Here’s a link to Kris Rusch’s books. If you like the thoughts Kris shares, you can show your appreciation by checking out her books.

AI Is About to Turn Book Publishing Upside-Down

From Publisher’s Weekly:

The latest generation of AI is a game changer. Not incremental change—something gentle, something gradual: this AI changes everything, fast. Scary fast.

I believe that every function in trade book publishing today can be automated with the help of generative AI. And, if this is true, then the trade book publishing industry as we know it will soon be obsolete. We will need to move on.

There are two quick provisos, however. The first is straightforward: this is not just about ChatGPT—or other GPTs (generative pretrained transformers) and LLMs (large language models). A range of associated technologies and processes can and will be brought into play that augment the functionality of generative AI. But generative AI is the key ingredient. Without it, what I’m describing is impossible.

The second proviso is of a different flavor. When you make absolutist claims about a technology, people will invariably try to defeat you with another absolute. If you claim that one day all cars will be self-driving, someone will point out that this won’t apply to Formula One race cars. Point taken.

This isn’t about Formula One publishing. I’m going to be talking about “good enough”—about what people will accept, what they’ll buy, and what they’ll actually read. I’m not going to claim that Formula One publishers won’t be able to do a better job than AI on many of the processes described below. But I’ll challenge you to consider exactly where the human touch brings sufficient added value to justify the overhead in time and costs.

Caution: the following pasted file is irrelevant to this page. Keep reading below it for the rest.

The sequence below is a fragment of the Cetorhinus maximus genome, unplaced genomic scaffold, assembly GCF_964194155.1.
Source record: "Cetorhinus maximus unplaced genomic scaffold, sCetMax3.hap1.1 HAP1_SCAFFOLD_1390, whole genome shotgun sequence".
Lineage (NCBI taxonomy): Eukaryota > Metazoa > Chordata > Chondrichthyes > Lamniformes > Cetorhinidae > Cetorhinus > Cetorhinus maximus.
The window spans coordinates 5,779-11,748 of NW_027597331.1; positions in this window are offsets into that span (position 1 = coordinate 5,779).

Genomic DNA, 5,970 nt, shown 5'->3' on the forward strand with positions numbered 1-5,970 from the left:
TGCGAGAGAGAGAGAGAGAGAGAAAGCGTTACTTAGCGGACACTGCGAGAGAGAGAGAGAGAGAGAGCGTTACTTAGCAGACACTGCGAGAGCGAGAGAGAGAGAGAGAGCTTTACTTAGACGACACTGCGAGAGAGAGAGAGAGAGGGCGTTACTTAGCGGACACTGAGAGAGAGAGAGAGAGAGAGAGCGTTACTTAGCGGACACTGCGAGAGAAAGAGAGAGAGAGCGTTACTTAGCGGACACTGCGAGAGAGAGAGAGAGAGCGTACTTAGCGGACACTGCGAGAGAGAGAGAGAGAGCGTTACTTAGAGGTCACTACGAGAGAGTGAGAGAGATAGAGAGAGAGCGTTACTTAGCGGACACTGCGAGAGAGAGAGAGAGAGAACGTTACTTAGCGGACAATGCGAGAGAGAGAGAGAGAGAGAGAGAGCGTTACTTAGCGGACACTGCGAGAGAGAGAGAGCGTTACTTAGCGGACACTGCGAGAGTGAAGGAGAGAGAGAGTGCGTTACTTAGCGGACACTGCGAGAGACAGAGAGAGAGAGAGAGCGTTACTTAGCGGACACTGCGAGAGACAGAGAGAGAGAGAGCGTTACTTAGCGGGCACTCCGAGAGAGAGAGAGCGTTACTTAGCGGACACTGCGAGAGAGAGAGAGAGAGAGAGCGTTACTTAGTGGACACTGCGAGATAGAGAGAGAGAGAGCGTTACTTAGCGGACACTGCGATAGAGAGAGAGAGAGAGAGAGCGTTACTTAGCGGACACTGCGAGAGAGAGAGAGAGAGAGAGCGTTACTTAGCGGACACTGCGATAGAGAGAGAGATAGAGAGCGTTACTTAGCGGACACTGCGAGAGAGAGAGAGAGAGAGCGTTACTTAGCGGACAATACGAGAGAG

Does any of this mean that there will be no future for great novels and fine nonfiction studies? Of course it doesn’t. That’s not my point.

Do I doubt that there will still be fantastic cover designs from talented designers? Of course there will be. We’ll still stumble on new books on bookstore shelves and, humbled by the grandeur of their cover designs, declare that there’s no way they could have been designed with AI. And sometimes we’ll be right.

. . . .

Professional copyediting is the kerning of 2023. The tech is not quite here today. I don’t think that GPT-4 can yet handle copyediting to the standard that book publishers require. But that ability is going to be here sooner, not later. While professionally copyedited books may still be “better” to a refined editor’s eye, you won’t be able to sell more books with the professional human touch. They will already be good enough.

What about developmental editing? You might not let a GPT make the final editorial decisions, but you’d be foolish not to ask it for suggestions.

And ChatGPT will become the patron saint of the slush pile. Its abilities to evaluate grammar and logical expression allow it to make a once-over assessment of whether a book is (reasonably) well written. It might not spot the gems, but it will know how to separate the wheat from the chaff. Ah, you will say, recalling one of those manuscripts that were rejected by 100 publishers but went on to become an unexpected bestseller—surely a GPT might miss those, too. Yet so did 100 purportedly well-trained publishing professionals.

. . . .

For the publishing industry, online distribution and advertising have separated writers from readers. Self-published authors have proven that the closer one gets to their audience, the more fans they will get and the more books they will sell. While online resellers aggregate audiences into big broad buckets, AI disambiguates them, enabling writers and readers to forge direct connections.

Amazon has become an overpriced rentier that publishers can ill afford. It can still be a door opener for new authors, but for established publishers it charges too much for what it delivers.